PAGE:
We officially sold our house in Colorado last week! Just like the last time we unloaded a house, we bought a 1988 Iroc Z Camaro. That’s right, we’ve done it again. I found a gray T-top Iroc with original red interior, original steering wheel, and original wheels. T.J. was clueless to my scheme. I had him convinced that he’d be getting a commuter car similar to the manual transmission 1999 Nissan Altima he sold just before we moved to South Carolina.
To me, it was fate. We have been anticipating this tour of a replica Santa Maria expected to be in Beaufort, SC. We closed on our house in Colorado on March 28th and the ship was arriving on March 29th. The car was only about 20 minutes from the ship, so my plan was to pull up next to the car and reveal my intentions. I found out the night before that the ship had been delayed due to inclement weather and damage to the mast. I panicked and tried to explain that we should still keep our plans to head out there. T.J. was more interested in checking out a car he’d found and finally going into Charleston for the first time. I blurted out that I had found this car. He thought I was joking until I started pulling up photos and repeating the conversation I had with the owner. I saw a tear or two well up in his eyes, even behind those sunglasses.
This repeat car was also symbolic of our growth. We bought the first one (the first one we owned together) a couple months before we jumped into our first total reno house, less than a year before my Mom passed away, and two years prior to giving birth to our long-awaited daughter. In no time, the car started showing signs of the neglect and ignorance it had experienced from previous owners. We had several conversations about the extensive work that needed to be done. I desperately wanted the car as an opportunity for him to let off steam. We moved so far out that it was impossible to get to the gym and I could tell he needed that release. In an attempt to hold onto his youth and independence, the lies started. Annabeth was a newborn at this point and T.J. worked 12 hours 5 days a week. He was home by 5pm and in bed by 7pm. I pumped exclusively for Annabeth and those 14 months passed by in a cloud of sleeplessness. I’ll take this minute to brag about the 43+ gallons of pumped milk that I donated! I honestly wish I’d spent more time wrapped up in my precious baby and less hooked up to that contraption. Anyway, we both struggled that first year.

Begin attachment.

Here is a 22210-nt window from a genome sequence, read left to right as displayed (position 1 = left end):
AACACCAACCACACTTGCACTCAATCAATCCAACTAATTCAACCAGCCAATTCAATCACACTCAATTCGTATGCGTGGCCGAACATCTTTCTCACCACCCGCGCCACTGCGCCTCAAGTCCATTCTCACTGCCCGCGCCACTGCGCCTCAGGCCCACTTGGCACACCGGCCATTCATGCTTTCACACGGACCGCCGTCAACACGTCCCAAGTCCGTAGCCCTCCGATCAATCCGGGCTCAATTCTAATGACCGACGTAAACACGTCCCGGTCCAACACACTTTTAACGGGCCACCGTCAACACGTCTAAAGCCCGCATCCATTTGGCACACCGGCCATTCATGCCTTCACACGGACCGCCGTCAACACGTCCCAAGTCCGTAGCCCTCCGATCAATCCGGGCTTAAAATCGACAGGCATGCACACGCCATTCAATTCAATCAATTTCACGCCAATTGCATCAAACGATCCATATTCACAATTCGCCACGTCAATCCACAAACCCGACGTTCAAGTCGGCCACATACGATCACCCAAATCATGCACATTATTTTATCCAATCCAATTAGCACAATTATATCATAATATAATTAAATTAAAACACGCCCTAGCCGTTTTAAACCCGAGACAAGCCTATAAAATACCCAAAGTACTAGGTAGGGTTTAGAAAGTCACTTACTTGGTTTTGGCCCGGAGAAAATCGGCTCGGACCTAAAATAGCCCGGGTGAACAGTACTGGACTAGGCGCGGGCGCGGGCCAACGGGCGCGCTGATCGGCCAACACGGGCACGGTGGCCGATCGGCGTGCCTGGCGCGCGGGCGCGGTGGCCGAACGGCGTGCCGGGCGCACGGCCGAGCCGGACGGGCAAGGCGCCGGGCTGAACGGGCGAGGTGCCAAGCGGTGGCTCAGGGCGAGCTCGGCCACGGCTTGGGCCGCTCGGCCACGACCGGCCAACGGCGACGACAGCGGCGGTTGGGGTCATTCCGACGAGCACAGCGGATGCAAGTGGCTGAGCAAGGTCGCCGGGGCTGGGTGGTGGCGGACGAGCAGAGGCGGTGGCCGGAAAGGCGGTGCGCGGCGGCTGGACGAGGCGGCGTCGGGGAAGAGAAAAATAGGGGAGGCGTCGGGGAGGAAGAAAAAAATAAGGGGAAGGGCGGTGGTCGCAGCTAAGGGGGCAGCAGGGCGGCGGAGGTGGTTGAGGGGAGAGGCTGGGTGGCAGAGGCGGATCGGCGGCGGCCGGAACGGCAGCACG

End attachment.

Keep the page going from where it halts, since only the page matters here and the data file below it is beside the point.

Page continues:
I want to make it clear that I have been guilty of this exact same thing, even to this day. Not being able to let go. T.J. fought to revive that red Iroc like he was on a mission to maintain his own sense of self. I know my Mom would cringe hearing me say the “S” word but the whole thing was stupid. Every little thing we’d started to renovate on the house sat unfinished, our pillowy financial situation had a new baby sized dent, and free time was a foreign concept. This was no time to talk me into pouring a concrete foundation in the shop so he could begin the endless project of swapping everything but the new exhaust he’d installed on that car.
Things are different now. I never thought I would give a second thought to a sports car, let alone a reminder of those times. Truth is: We need that reminder of where we’ve been to remember how blessed we are to be here now. That goes both ways. Never forget how blessed you were back then either!
We hold our breath as we watch missed intentions pass us by. The loss of outdated dreams and irrelevant desires consumes our sense of success. I am not a failure for neglecting to fulfill each dream I’ve ever had. Dreams are fluid and I am proud that I’ve had the foresight to leave some behind. I fail at that constantly but I try to remember that dreams fill in the gaps of each individual moment. My dream on Friday was to spend the day rummaging through stores for design inspiration for the house we’re closing on this coming Friday. Annabeth made it clear that she needed closeness and a standstill sense of security. In that moment, my dream morphed into a wish for peace in her oversized heart. She built a beach in her bedroom and turned on her nightlight to watch the stars wave across the ceiling. The day was filled with Annabeth clinging to me like dog hair, to the point of hitting her face on my butt as I took a step back to open a door. I fought my disappointment and spent too many moments distracted by the thoughts in my head. All while my dreams were nuzzled under my armpit being ignored.
This new car is a nod to our new life. May our dreams continue to be renewed with every single breath we take. We pray that the smiles it brings come with a little spark of motivation to not repeat the past but treasure it at the same time.
May we never stop discovering our own sense of self in these moments of being present enough to adjust accordingly. To soak up our dreams as they come true right before our eyes.